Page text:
Gates: Afghanistan Progress Exceeds Expectations

WASHINGTON, Dec. 16, 2010 — Results achieved by U.S. troops “surged” to Afghanistan begin­ning last sum­mer have been greater than expect­ed, Defense Sec­re­tary Robert M. Gates said today.
“The mil­i­tary progress made in just the past three to four months, since the last of the addi­tion­al 30,000 U.S. troops arrived, has exceed­ed my expec­ta­tions,” Gates said.

Gates, Sec­re­tary of State Hillary Rod­ham Clin­ton, and Marine Corps Gen. James E. Cartwright, vice chair­man of the Joint Chiefs of Staff, joined Pres­i­dent Barack Oba­ma at the White House today as the pres­i­dent announced find­ings of the Afghanistan and Pak­istan Annu­al Review, released today.

Fol­low­ing the president’s remarks, Gates dis­cussed mil­i­tary suc­cess to date in meet­ing the president’s core goal of dis­rupt­ing, dis­man­tling and defeat­ing al-Qai­da in the Afghanistan-Pak­istan region.

The Tal­iban con­trol far less ter­ri­to­ry today than they did a year ago, Gates said. Dur­ing his last trip to Afghanistan a week ago, he added, he observed U.S., coali­tion and Afghan efforts across the coun­try and met with troops and com­man­ders on the ground.

“I saw per­son­al­ly how inter­na­tion­al and Afghan forces have halt­ed Tal­iban momen­tum through­out the coun­try, and are revers­ing it in their tra­di­tion­al strong­holds of Kan­da­har and Hel­mand,” he said. “The sense of progress among those clos­est to the fight is pal­pa­ble.”

Coali­tion forces and their Afghan part­ners in Kan­da­har have “tak­en new ter­ri­to­ry, cleared it, secured it and held it, and … are now in the process of link­ing their new­ly estab­lished zone of secu­ri­ty with those in Hel­mand province,” the sec­re­tary said.

While fight­ing in some areas remains fierce, he said, it is achiev­ing its objec­tives of revers­ing Tal­iban momen­tum.

“As we expect­ed and warned, U.S., coali­tion and Afghan forces are suf­fer­ing more casu­al­ties as we push into these areas long con­trolled by the Tal­iban,” he said. “Fight­ing in the east … has also picked up. But as a result of the tough fight under way, the Tal­iban con­trol far less ter­ri­to­ry today than they did a year ago.”

Gates said the Afghan secu­ri­ty forces have been cen­tral to the effort in con­tain­ing insur­gent activ­i­ty. The strat­e­gy review indi­cates growth of those forces in both size and capa­bil­i­ty is ahead of sched­ule, he said.

“More than 65,000 have joined the fight this year, and vir­tu­al­ly all of them are now rifle qual­i­fied, as opposed to only a third of them in Novem­ber of 2009,” said Gates, not­ing Afghan troops now are respon­si­ble for secu­ri­ty in the Afghan cap­i­tal of Kab­ul and increas­ing­ly are tak­ing the lead in Kan­da­har, where they make up 60 per­cent of the fight­ing forces.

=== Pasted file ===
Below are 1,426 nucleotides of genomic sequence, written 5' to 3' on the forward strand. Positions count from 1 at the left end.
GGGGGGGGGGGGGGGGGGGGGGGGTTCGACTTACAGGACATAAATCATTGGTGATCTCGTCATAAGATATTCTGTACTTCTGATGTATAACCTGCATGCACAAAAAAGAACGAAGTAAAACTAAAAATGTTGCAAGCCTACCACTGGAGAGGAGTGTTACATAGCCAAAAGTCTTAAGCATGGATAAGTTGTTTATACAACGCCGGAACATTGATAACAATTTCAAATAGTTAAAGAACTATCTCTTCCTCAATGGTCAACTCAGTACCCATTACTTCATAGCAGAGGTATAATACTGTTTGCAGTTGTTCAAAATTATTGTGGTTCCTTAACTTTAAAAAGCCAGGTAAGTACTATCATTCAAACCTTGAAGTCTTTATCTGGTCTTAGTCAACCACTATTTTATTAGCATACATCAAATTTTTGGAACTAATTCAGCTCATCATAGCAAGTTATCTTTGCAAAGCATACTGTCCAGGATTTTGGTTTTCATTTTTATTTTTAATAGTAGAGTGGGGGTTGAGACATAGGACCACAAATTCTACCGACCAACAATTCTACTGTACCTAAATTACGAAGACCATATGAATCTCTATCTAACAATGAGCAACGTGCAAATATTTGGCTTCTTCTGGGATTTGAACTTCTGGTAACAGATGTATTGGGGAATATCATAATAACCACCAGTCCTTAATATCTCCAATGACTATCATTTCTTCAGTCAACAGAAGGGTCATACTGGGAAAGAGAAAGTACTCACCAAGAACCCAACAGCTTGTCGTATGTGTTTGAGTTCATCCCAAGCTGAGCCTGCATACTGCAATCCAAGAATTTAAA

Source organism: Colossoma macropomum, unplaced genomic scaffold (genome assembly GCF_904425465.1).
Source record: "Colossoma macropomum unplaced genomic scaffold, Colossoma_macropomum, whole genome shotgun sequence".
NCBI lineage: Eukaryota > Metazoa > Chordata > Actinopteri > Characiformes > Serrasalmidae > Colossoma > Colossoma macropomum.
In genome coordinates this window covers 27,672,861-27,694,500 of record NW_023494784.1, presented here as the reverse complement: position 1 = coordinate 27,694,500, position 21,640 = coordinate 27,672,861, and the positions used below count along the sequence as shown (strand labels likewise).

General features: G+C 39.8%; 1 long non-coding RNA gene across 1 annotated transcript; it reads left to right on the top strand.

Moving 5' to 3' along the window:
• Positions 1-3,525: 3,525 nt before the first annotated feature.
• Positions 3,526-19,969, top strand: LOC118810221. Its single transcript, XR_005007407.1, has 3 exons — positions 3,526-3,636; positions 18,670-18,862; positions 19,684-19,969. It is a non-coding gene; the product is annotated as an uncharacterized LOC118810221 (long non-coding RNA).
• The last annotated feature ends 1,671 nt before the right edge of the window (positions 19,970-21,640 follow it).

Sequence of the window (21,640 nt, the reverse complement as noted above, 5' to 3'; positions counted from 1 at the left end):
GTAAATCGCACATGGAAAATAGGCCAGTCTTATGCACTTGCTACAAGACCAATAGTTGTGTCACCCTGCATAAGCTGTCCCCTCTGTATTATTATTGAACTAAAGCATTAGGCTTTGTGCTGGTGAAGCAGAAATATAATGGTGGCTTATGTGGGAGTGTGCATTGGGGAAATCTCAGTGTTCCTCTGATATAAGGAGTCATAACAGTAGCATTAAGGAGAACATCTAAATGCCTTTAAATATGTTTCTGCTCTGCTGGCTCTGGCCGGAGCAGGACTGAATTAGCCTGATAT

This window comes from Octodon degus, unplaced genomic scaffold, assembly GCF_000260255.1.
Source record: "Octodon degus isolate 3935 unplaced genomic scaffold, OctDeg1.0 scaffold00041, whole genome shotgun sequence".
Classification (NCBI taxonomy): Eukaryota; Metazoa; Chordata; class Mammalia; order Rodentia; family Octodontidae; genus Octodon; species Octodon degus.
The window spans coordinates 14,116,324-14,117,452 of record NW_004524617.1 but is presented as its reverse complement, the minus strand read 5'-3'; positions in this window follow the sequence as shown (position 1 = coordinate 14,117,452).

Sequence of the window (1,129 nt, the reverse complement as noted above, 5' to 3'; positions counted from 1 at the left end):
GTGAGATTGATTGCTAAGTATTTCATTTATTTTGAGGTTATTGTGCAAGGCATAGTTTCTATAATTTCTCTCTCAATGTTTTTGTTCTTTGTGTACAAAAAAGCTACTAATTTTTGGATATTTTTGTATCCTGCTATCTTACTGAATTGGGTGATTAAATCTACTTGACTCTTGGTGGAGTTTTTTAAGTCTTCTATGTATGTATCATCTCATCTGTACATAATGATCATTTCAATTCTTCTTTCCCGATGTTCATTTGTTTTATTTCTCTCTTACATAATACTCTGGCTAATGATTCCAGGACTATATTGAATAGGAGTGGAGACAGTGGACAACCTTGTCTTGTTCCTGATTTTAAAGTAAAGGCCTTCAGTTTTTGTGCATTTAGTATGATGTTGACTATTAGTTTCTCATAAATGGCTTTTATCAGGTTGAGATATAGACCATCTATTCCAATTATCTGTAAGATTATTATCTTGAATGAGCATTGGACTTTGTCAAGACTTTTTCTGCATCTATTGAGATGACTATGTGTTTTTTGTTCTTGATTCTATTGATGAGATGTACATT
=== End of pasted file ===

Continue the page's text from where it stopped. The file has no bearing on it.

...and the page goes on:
“They are per­form­ing well in part­ner­ship with coali­tion troops, and will con­tin­ue to improve with the right train­ing, equip­ment and sup­port,” the sec­re­tary said. The growth of local secu­ri­ty ini­tia­tives is help­ing com­mu­ni­ties pro­tect them­selves against the Tal­iban while deny­ing insur­gents sanc­tu­ary and free­dom of move­ment, he said. As the review indi­cates, Gates said, Pak­istan also plays a crit­i­cal role in achiev­ing U.S. strat­e­gy in the region.

“Pak­istan has com­mit­ted over 140,000 troops to oper­a­tions in extrem­ist safe havens along the bor­der of Afghanistan, in coor­di­na­tion with Afghan and coali­tion forces on the Afghan side,” he said.

Gates said that while U.S. offi­cials believe Pak­istan can and must do more to shut down the flow of insur­gents across the bor­der, “it is impor­tant to remem­ber that these kinds of mil­i­tary oper­a­tions in the trib­al areas would have been con­sid­ered unthink­able just two years ago. And the Pak­istani mil­i­tary has simul­ta­ne­ous­ly been con­tend­ing with the his­toric flood­ing that has dev­as­tat­ed much of the coun­try.”

The sec­re­tary expressed con­fi­dence that the president’s goals will be met.

“While our progress in Afghanistan, as both the pres­i­dent and Sec­re­tary Clin­ton have said, is frag­ile and reversible, I believe that we will be able to achieve the key goals laid out by the pres­i­dent last year and fur­ther embraced by oth­er NATO heads of state in Lis­bon,” he said. “That is, for Afghan forces to begin tak­ing the secu­ri­ty lead in the com­ing year, and for the Afghan gov­ern­ment to assume secu­ri­ty respon­si­bil­i­ty coun­try­wide by the end of 2014.”

The secu­ri­ty tran­si­tion already has begun in places such as Kab­ul, Gates added, will accel­er­ate in the spring and sum­mer, and grad­u­al­ly con­tin­ue over time, based on con­di­tions on the ground.

“I’d like to close with a spe­cial word of thanks and hol­i­day greet­ings to our troops and their fam­i­lies, and espe­cial­ly to those who are serv­ing in Afghanistan,” the sec­re­tary said. “It is their sac­ri­fice that has made this progress pos­si­ble. I regret that we will be ask­ing even more of them in the months and years to come.”

U.S. Depart­ment of Defense
Office of the Assis­tant Sec­re­tary of Defense (Pub­lic Affairs)

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